There’s a lot of interaction between Nike and Wieden+Kennedy when the former asks the latter for some kind of announcement, but the direct line from both sides is many cooks in the kitchen. Based on conversations with people who have worked in both environments, there is a shortage of personnel deeply connected to the sport. Instead of being rooted in a subculture, you get ideas from people who went to nice universities and cool advertising schools, the kind of people who throw words like ‘patriarchy’ on the screen to celebrate a gold medal. Older leaders, uncomfortable in their position and therefore obsessed with forward-thinking, lean on younger types because young people are confident. Unfortunately, that trust is rooted in an ability to regurgitate liturgy, rather than generative genius.
These same tensions are found in other large American companies, from Disney, where a business executive with transgender and pansexual children oversees the development of family entertainment, New York Times, who faced a revolt at work for publishing an op-ed by a Republican senator.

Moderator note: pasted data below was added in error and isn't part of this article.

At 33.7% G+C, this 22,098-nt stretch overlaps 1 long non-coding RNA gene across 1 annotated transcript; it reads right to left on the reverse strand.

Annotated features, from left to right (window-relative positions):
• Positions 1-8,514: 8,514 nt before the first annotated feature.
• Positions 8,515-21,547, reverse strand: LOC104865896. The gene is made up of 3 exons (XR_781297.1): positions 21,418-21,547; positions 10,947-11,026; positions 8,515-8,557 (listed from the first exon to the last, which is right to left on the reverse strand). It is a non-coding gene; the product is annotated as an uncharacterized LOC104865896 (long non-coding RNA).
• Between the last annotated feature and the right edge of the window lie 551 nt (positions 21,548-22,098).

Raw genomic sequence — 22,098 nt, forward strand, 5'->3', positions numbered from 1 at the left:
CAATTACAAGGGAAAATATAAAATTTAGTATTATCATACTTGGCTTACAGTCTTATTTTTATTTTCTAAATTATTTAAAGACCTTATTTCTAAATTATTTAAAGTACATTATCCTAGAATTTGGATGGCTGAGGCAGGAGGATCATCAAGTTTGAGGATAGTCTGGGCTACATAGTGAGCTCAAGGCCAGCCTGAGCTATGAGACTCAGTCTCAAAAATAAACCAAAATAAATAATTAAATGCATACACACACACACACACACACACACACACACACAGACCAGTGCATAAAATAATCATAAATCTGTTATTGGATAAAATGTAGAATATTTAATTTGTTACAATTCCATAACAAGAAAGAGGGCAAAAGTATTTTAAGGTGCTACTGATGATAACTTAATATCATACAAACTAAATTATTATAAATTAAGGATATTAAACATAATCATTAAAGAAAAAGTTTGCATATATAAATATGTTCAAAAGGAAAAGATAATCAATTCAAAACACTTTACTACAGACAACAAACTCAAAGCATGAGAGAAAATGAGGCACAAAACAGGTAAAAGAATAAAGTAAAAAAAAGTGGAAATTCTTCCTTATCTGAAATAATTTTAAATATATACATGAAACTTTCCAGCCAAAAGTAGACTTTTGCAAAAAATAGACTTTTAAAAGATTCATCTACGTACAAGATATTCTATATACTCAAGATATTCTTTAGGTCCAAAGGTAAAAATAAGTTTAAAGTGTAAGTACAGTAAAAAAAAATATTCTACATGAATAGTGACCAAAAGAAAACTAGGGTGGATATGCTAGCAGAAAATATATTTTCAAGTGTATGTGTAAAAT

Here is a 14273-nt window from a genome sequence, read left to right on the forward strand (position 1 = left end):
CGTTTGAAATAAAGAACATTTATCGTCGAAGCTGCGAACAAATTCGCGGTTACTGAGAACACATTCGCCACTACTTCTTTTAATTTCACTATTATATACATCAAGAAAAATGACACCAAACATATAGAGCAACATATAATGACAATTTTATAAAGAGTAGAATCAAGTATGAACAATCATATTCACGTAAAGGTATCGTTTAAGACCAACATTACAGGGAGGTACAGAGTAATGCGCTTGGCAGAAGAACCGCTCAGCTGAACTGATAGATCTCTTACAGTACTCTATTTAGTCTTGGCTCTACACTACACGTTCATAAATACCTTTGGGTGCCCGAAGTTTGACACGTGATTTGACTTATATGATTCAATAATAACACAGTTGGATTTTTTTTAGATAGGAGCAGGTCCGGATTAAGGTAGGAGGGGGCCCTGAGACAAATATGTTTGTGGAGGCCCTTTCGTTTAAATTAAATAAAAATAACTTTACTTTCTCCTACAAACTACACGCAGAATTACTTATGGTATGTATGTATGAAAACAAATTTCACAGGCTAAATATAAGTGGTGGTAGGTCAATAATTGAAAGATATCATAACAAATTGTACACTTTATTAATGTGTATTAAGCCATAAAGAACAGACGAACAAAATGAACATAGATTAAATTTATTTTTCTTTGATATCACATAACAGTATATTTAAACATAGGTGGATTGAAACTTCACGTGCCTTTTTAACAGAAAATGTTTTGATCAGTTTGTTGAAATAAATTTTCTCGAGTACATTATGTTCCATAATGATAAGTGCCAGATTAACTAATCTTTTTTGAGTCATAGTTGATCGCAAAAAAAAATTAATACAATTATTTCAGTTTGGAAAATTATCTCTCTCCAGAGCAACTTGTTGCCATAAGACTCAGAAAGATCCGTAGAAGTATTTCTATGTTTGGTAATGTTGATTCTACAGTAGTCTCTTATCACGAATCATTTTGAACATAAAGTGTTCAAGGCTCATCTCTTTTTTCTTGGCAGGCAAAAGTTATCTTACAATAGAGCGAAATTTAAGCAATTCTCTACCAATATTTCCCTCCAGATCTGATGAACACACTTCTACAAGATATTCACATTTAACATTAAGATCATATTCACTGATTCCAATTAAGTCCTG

But do people want to support an NBA team run like a hedge fund or a liberal newspaper? The evidence is mixed. The era of star mercenaries, three-point playoffs and tilted political activism has produced YouTube highlights, massive deals and skyrocketing franchise valuations. It was also a ratingsscrew up.
And ancient tribal loyalties prove surprisingly enduring. Social media was meant to usher in a new era of fandom that prioritized individual personality and skill over team loyalty. “Rooting for the laundry,” the media’s derisive term for cheering on the home team, was a relic of the past. Still, the New Money Nets and Los Angeles Clippers, owned by Tsai and former Microsoft chief Steve Ballmer, failed to supplant the Knicks and Lakers, their venerable Crosstown rivals. Laundry, it seems, has power.